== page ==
Everyone agrees that the current financial crisis began in the United States then spread like a cancer to the rest of the world. It will be difficult for the United States to lead the world out the crisis because its fiscal competency is vey much in question.
“As the president acknowledged in his remarks, … the United States, which has gone from the world’s largest creditor to its largest debtor, can no longer expect to dominate the institutions of international finance and will have to share power and influence with rapidly developing countries that generate more of the growth and have more of the world’s capital. Just as significantly, the rest of the world — if not a majority of Americans — is now convinced that the raw, unregulated, laissez-faire capitalism most closely associated with the American model has serious flaws and does not reliably produce the best outcome. From the Latin American debt crisis of the 1980s to the Asian financial crisis of the 1990s to the Internet craze at the turn of the century to today’s economic conflagration, the past 20 years have provided ample evidence that uncontrolled flows of private capital have created massive booms and busts that have overwhelmed the financial system and destabilized the global economy. The booms have misallocated capital, widened the gulf between rich and poor, and eroded the norms of behavior that had contributed to social and political harmony. The busts have brought financial hardship and ruin to innocent businesses and households and saddled governments with huge debts that will take generations to pay off.”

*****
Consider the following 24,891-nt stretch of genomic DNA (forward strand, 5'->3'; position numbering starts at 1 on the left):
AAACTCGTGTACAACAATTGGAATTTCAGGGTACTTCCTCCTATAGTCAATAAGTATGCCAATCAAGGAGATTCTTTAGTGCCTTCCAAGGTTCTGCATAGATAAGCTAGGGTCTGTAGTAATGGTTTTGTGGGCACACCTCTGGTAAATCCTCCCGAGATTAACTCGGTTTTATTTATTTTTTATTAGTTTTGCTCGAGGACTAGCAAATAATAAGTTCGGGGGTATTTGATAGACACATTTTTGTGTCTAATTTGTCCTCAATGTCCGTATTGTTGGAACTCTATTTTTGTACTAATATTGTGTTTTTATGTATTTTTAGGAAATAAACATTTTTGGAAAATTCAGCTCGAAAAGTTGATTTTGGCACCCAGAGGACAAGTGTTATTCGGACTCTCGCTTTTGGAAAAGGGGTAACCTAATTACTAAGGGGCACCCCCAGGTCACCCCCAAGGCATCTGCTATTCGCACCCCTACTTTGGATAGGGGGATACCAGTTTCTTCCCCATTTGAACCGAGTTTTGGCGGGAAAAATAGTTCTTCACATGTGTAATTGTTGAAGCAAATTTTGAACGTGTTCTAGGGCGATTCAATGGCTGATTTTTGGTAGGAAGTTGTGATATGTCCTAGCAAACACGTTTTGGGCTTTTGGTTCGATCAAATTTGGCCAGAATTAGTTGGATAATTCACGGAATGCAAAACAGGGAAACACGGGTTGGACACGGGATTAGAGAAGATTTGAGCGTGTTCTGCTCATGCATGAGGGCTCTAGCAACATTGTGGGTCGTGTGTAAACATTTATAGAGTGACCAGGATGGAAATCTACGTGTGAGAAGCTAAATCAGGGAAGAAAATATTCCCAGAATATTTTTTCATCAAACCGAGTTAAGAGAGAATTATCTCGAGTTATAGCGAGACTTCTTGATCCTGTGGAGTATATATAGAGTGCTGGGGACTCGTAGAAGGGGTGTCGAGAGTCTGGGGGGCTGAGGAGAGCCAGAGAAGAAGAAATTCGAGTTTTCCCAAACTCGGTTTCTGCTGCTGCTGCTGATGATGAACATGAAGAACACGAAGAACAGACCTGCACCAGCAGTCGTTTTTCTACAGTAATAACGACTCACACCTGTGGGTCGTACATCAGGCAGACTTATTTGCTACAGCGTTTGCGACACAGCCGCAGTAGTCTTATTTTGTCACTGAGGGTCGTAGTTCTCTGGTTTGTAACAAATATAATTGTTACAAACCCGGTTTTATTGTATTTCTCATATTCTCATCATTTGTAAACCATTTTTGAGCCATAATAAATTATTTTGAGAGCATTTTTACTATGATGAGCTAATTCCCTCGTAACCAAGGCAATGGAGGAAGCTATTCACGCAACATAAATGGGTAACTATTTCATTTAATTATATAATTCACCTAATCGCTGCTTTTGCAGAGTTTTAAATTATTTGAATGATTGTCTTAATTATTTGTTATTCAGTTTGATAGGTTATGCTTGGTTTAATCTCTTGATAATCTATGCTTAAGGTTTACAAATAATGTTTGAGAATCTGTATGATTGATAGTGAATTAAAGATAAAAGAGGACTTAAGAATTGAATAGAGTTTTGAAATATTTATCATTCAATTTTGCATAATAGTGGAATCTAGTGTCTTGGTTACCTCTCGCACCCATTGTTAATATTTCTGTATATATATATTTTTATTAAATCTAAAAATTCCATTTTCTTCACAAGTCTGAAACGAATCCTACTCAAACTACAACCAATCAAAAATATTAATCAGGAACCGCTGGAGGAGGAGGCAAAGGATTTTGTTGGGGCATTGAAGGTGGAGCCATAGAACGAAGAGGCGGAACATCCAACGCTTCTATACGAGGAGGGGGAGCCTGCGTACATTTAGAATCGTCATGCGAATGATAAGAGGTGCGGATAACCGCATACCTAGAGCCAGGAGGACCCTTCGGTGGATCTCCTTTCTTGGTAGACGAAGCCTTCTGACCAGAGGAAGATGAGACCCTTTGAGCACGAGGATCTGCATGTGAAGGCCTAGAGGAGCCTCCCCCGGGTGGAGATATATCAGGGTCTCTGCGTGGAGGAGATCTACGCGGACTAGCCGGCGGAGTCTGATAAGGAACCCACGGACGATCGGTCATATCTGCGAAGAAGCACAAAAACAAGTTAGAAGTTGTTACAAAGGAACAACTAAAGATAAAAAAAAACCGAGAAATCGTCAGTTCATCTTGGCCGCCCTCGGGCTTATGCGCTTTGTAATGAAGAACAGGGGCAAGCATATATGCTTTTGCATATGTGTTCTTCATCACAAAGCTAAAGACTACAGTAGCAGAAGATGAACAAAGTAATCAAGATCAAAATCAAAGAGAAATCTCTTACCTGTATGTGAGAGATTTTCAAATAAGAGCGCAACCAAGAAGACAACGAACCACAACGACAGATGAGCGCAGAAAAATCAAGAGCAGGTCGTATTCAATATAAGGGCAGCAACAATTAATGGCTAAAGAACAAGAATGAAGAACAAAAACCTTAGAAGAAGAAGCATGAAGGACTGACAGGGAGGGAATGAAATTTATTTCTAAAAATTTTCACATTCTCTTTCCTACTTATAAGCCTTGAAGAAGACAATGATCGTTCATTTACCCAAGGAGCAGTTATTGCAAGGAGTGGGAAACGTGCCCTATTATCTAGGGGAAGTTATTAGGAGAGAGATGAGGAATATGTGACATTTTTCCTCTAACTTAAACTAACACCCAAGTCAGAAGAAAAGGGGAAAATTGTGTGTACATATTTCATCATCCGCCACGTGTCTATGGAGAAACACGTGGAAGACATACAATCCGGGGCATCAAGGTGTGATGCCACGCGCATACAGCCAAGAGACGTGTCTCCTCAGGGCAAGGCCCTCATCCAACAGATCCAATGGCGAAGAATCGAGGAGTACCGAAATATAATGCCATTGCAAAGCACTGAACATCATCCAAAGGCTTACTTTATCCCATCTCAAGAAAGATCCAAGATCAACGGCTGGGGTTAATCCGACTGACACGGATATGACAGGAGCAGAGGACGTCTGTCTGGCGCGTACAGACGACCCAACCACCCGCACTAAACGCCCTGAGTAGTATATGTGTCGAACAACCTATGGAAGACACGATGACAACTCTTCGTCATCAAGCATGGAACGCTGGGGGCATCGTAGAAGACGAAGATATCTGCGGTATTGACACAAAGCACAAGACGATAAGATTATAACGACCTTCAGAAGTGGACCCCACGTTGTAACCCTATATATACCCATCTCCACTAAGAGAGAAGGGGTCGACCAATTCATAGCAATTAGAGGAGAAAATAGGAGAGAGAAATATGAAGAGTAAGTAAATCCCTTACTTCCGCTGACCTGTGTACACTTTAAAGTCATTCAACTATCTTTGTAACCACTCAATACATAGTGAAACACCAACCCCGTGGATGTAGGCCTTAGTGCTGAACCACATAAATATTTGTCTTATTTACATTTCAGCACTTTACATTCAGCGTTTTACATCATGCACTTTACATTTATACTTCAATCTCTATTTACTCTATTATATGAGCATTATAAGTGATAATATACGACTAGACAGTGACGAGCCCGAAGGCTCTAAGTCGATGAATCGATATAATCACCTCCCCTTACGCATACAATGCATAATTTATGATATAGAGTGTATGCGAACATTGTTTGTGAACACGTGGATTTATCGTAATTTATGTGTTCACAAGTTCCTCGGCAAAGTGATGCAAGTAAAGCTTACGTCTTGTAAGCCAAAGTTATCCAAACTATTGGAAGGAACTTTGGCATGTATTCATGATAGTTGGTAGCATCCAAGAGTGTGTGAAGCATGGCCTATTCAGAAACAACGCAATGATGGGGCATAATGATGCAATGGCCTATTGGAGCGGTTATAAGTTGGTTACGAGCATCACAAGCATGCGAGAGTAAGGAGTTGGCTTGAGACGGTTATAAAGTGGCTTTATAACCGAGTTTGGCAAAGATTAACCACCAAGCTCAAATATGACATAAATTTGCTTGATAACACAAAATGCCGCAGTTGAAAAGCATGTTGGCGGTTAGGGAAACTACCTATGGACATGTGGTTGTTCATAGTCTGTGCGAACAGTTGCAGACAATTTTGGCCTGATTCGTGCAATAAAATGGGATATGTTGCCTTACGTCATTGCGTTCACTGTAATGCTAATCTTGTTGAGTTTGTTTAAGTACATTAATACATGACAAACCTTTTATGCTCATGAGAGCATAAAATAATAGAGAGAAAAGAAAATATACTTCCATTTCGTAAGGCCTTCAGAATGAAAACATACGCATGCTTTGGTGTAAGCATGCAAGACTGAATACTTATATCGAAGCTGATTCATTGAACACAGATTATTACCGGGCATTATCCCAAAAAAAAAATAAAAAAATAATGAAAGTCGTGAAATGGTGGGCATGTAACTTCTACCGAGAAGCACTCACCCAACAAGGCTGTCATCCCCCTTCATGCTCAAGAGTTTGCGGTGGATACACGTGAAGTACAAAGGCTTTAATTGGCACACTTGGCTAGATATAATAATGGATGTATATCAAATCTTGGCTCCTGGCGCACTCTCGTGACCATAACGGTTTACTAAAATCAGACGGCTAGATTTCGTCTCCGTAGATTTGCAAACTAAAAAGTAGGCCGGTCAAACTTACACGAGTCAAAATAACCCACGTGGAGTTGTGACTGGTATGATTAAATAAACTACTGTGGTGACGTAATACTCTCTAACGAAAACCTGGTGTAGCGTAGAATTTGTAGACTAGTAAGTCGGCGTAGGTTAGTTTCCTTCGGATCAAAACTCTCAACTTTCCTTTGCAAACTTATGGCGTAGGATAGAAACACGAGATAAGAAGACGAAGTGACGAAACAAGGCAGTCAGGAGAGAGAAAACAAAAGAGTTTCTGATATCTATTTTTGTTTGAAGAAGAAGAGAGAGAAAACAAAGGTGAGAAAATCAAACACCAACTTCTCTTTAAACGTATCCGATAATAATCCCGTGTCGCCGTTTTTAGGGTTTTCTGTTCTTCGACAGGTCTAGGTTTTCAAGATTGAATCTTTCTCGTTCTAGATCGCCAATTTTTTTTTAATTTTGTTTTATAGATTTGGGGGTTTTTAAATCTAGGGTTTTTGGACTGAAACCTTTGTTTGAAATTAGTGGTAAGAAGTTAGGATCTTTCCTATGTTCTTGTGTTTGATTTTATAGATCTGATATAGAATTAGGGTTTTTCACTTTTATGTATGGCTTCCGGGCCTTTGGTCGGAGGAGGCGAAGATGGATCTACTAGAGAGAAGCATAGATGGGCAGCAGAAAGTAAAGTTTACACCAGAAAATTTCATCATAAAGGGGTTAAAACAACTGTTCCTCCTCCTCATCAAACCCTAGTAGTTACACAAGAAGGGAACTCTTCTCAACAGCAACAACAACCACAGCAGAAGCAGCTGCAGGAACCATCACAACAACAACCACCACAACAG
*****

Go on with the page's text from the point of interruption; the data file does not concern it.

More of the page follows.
President Bush’s remarks, however, indicated that the U.S. will not abdicate its economic throne either willingly or graciously.
“As he sees it, the current crisis does not reflect any fundamental flaw in the American model but instead results from individual failures by lenders, borrowers, financial firms and regulators that can be minimized in the future, not through more regulation but through smarter regulation. And while he gives rhetorical support to the notion that international institutions may need to be updated and strengthened to deal with the crisis that might arise, he also makes clear that reform should not come at the expense of U.S. sovereignty or freedom of action.”
Here is where Pearlstein begins making his argument that clinging to past could be fatal and that creating a new international capitalism must emerge.
“Up to a point, Bush’s defensiveness is understandable, given the comforting belief in many countries that lax American regulation and Wall Street greed were the sole causes of their own economic misfortunes. Anyone with a passing acquaintance with the real estate bubbles in Ireland and Spain, the stock market bubbles in China and India, and the loose lending practices by banks in Iceland and Russia would appreciate how misguided that view is. But there is also no denying that American-style capitalism has been undermined by its own success. In its present incarnation, it rewards manipulation over innovation and speculation over genuine value creation, resulting in massive misallocations of capital and the accumulation of unheard-of wealth in the hands of money managers and top corporate executives who are more lucky than they are skilled.”